Educational signals can come into play as we tend to prefer hiring candidates that come from similar institutions to us. For example, 37% of managers who attended top-ranked universities preferred to hire graduates from similar schools (Lambropoulos, 2016). Network privileges also seem to be exacerbated in ambiguous situations. Research by Fossati (2020) demonstrated that employers seem to attend more to a candidate’s educational background when the information at hand is limited, uncertain, or conveys ambiguous signals (Fossati). Thus, our networks can be used as a hiring instrument. The webs we are born into push us into certain educational networks and seem to serve as a basis for recruiting colleagues similar to us.
Once we get hired into work institutions, we start building our “work webs” and network privilege can persist from the connections we can access. Studies show that it is harder for women to build and nurture their work relationships (Ibarra, 2016). A couple of reasons for this, including the tendency to more easily connect with people who are similar to us, is that males dominate the senior ranks in organisations, which leads to women often having a harder time building relationships with decision-makers and influential stakeholders (Ibarra, 2016). Networking across organisational hierarchies is already hard enough that adding gender into the equation increases the difficulty. Men’s networks often overlap with their work, much more than for women (Ibarra, 2016). For example, an analysis of 67 developed and developing countries shows that women are less likely than men to know an entrepreneur (World Bank Group Gender & Development, 2014); while 42.2% of men had such affiliations, only 33% of women did so globally (GEM, 2019). Women can also be consistently excluded from informal gatherings such as golf games and happy hours, which can result in it taking longer to build trust with colleagues, and the networks necessary to progress within a company (Ibarra, 2016). Thus, these all contribute to unequal opportunities in the labour market, as explained by disadvantages in ascribed networks. The networks we are born into drive us into our educational networks, and our educational networks lead us into professional networks that are further driven by market inequalities.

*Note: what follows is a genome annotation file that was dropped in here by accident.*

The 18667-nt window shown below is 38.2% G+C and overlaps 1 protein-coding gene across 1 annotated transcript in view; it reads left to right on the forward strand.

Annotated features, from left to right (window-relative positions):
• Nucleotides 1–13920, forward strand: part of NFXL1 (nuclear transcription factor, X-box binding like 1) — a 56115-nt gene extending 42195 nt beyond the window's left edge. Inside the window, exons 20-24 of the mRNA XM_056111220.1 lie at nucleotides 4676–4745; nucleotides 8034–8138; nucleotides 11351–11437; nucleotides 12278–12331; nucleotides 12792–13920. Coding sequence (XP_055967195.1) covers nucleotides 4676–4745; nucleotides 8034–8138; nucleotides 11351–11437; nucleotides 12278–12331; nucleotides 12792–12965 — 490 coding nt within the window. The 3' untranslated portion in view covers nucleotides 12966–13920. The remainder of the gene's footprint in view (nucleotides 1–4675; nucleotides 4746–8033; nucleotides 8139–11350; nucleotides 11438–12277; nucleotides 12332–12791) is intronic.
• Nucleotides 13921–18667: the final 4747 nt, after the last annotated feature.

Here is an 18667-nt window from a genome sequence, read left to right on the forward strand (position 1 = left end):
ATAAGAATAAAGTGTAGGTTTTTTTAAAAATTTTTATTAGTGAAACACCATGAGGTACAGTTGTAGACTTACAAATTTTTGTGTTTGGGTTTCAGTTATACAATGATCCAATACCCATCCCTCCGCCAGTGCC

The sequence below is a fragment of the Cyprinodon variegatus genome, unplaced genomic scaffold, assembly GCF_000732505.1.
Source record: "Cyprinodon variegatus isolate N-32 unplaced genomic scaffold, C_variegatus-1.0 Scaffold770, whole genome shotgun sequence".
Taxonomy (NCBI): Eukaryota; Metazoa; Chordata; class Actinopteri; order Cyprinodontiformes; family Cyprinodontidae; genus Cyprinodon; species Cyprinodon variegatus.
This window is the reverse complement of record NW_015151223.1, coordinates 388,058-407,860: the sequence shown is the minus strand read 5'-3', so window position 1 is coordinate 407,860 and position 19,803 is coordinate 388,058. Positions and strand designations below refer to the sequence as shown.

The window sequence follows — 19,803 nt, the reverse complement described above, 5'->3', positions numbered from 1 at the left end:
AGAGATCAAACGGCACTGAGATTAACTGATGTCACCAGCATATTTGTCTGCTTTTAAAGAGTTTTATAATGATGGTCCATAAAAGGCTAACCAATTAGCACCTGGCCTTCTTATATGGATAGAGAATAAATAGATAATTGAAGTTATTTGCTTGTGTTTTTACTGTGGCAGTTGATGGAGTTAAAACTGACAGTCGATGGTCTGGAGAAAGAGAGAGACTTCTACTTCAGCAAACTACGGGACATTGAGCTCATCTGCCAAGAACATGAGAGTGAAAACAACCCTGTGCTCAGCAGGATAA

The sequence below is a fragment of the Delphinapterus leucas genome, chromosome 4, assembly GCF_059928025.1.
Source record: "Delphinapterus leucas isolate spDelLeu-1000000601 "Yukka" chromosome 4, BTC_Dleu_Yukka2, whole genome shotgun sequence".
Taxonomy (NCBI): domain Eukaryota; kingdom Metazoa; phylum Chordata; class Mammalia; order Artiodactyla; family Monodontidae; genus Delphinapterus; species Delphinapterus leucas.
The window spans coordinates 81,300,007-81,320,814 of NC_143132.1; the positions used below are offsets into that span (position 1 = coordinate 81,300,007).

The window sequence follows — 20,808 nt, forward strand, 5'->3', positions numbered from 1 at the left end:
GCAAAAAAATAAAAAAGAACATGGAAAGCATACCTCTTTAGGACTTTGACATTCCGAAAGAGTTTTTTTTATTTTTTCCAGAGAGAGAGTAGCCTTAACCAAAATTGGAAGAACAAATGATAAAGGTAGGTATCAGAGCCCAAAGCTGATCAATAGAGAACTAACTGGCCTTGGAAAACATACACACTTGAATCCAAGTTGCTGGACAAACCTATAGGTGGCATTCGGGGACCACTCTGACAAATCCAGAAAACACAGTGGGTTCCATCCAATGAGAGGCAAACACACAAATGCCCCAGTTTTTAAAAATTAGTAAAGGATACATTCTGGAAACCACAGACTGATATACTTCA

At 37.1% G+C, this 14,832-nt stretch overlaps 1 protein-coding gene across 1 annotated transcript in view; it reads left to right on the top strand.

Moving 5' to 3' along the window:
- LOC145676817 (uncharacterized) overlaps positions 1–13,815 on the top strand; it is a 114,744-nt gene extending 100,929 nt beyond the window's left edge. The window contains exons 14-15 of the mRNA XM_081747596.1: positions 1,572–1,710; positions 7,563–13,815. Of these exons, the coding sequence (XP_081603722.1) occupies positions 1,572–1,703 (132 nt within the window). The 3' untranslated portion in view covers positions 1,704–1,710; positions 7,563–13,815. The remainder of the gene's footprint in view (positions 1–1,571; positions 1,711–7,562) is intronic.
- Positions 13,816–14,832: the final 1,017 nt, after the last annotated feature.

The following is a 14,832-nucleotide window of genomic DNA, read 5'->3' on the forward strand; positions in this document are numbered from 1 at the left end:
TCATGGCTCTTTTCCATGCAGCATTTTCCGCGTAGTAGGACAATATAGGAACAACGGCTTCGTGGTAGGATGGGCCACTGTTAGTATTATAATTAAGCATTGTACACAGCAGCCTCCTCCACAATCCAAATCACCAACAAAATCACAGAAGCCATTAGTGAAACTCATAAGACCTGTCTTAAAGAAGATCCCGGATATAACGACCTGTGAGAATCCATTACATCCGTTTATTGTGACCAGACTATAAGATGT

As we have seen, many of our opportunities are inherently driven by the connections we make throughout our lifetime, and most of these stem from “ascribed ties.” Since our social networks seem to lead to significant advantages or disadvantages in the job market, it is crucial to find ways to mitigate inequalities that stem from ascribed social networks and to attempt to equalise the playing field. This article outlines a couple of ideas of interventions that may help us achieve this. A first suggestion is to redefine the default incentive structures in organisations. Organisations should focus on bringing awareness to these privileges and possibly redesign internal processes to promote equal opportunities.